Alexander Faris, Irish composer, died at 94

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45g45645f645Samuel Alexander “Sandy” Faris, born on June 11, 1921, and died September 28, 2015, Alexander was an Irish composer, conductor and writer, known for his television theme tunes, including the theme music for the 1970s TV series Upstairs, Downstairs.

Alexander composed and recorded many operas and musicals, and also composed film scores and orchestral works.

As a conductor, he was especially known for his revivals of Jacques Offenbach and Gilbert and Sullivan operettas.

Alexander was born in Caledon, County Tyrone, Northern Ireland, the son of a Presbyterian minister and his headmistress wife; he was the third of four children.

His aunt was the sculptress Anne Acheson. Alexander attended Oxford University, where he studied music, and served in World War II with the Irish Guards.

After the war, still stationed in Europe, he was involved with the restoration of damaged German opera houses. He then attended the Royal College of Music.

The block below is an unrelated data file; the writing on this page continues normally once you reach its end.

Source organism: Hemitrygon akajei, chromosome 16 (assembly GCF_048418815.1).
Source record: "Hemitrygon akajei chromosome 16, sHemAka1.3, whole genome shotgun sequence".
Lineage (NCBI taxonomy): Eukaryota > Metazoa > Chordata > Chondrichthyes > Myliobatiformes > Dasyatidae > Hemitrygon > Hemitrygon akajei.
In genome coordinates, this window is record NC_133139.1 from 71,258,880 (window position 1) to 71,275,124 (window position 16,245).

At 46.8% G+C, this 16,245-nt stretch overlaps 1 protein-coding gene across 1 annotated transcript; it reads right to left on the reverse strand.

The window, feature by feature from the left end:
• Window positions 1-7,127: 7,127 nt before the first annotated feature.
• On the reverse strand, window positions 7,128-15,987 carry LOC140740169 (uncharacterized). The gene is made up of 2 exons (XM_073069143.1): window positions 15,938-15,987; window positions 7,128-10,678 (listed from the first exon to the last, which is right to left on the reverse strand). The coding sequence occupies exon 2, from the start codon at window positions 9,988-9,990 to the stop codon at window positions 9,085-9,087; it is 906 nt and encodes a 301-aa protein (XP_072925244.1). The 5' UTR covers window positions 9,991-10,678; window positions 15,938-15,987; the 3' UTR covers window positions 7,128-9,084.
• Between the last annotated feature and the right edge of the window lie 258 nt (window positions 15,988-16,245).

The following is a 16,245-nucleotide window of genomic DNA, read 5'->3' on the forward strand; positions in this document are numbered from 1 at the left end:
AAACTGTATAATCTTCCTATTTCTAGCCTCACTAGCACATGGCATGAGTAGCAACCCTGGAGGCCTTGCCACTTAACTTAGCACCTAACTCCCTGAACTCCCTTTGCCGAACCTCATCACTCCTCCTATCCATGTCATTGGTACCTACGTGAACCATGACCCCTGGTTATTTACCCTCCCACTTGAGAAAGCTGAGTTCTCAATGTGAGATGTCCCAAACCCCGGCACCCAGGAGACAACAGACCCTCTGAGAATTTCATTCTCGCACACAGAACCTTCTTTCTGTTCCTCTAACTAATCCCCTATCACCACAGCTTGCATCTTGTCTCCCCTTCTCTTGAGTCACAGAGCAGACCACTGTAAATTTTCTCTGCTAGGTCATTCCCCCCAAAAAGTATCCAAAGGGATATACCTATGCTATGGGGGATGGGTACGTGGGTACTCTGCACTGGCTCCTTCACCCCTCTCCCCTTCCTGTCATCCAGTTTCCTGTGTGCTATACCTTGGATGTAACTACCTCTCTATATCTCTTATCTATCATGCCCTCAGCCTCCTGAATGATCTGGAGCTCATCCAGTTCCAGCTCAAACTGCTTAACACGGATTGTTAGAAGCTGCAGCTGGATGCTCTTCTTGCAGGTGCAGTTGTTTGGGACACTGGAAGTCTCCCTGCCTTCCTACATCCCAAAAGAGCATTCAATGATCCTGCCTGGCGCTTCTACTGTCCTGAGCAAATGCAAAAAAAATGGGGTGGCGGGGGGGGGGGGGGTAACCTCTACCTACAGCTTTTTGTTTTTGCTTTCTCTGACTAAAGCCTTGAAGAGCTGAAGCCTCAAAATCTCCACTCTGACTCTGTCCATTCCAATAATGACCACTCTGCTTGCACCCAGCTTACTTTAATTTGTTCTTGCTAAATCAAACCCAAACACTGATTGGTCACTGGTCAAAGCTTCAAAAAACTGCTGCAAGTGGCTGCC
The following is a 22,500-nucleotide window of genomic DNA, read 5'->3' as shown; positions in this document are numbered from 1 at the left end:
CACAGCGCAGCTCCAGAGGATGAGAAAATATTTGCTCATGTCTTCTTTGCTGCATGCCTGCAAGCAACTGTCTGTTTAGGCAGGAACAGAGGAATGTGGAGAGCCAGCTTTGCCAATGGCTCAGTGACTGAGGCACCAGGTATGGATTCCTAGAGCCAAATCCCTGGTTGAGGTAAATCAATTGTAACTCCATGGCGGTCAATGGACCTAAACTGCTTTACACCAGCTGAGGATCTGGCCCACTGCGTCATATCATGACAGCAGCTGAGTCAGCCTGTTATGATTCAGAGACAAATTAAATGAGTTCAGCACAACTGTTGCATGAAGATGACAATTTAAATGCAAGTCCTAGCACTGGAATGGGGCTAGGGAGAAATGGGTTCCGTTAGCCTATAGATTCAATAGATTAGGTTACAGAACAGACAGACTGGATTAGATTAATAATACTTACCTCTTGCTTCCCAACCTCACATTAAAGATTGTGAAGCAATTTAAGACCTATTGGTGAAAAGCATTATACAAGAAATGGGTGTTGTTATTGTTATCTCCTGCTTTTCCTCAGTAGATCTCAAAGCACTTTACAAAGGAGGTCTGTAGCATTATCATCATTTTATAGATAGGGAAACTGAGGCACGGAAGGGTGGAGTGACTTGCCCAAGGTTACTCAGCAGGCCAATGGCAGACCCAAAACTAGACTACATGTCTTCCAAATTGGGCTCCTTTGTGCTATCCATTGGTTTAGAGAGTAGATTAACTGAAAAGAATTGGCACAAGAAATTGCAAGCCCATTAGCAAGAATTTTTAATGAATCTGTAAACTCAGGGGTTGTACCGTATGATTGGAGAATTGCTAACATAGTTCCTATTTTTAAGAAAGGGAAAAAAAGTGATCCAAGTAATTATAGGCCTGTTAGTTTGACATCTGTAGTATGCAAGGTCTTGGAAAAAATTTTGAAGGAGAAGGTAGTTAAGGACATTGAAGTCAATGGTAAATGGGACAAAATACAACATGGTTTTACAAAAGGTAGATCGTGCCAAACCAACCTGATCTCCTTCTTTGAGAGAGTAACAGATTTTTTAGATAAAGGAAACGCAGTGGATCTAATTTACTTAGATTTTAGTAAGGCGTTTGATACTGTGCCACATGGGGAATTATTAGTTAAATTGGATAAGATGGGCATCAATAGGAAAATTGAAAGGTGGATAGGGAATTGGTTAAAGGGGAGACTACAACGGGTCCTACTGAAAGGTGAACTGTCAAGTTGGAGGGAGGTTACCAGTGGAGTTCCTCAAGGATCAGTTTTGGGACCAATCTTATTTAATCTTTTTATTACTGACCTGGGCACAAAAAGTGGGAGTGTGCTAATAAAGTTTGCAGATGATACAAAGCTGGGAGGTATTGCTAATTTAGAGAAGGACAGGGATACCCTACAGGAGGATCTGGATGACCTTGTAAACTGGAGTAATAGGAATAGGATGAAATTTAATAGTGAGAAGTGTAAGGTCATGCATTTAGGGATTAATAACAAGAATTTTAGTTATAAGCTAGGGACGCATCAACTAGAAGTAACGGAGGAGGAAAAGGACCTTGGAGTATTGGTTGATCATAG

Alexander first conducted in London for a 1949 revival of Song of Norway at the Palace Theatre.

In the 1950s, he served as the musical director for the Carl Rosa Opera Company and the Royal Ballet.

In 1956 Alexander was given a Commonwealth Fund fellowship to study in New York at the Juilliard School.

Back in London, he was musical director, in 1959, for the European premiere of Candide by Leonard Bernstein.

In 1960, with Sadler’s Wells Opera, he helped to revive interest in the operettas of Jacques Offenbach, beginning with Orpheus in the Underworld, followed in 1961 by La Vie Parisienne in 1961.

Other operas that he conducted at Sadler’s Wells included Madam Butterfly in 1966.

He conducted Carl Davis’s television opera The Arrangement in 1965

Alexander Faris died at age 94 on September 28, 2015.

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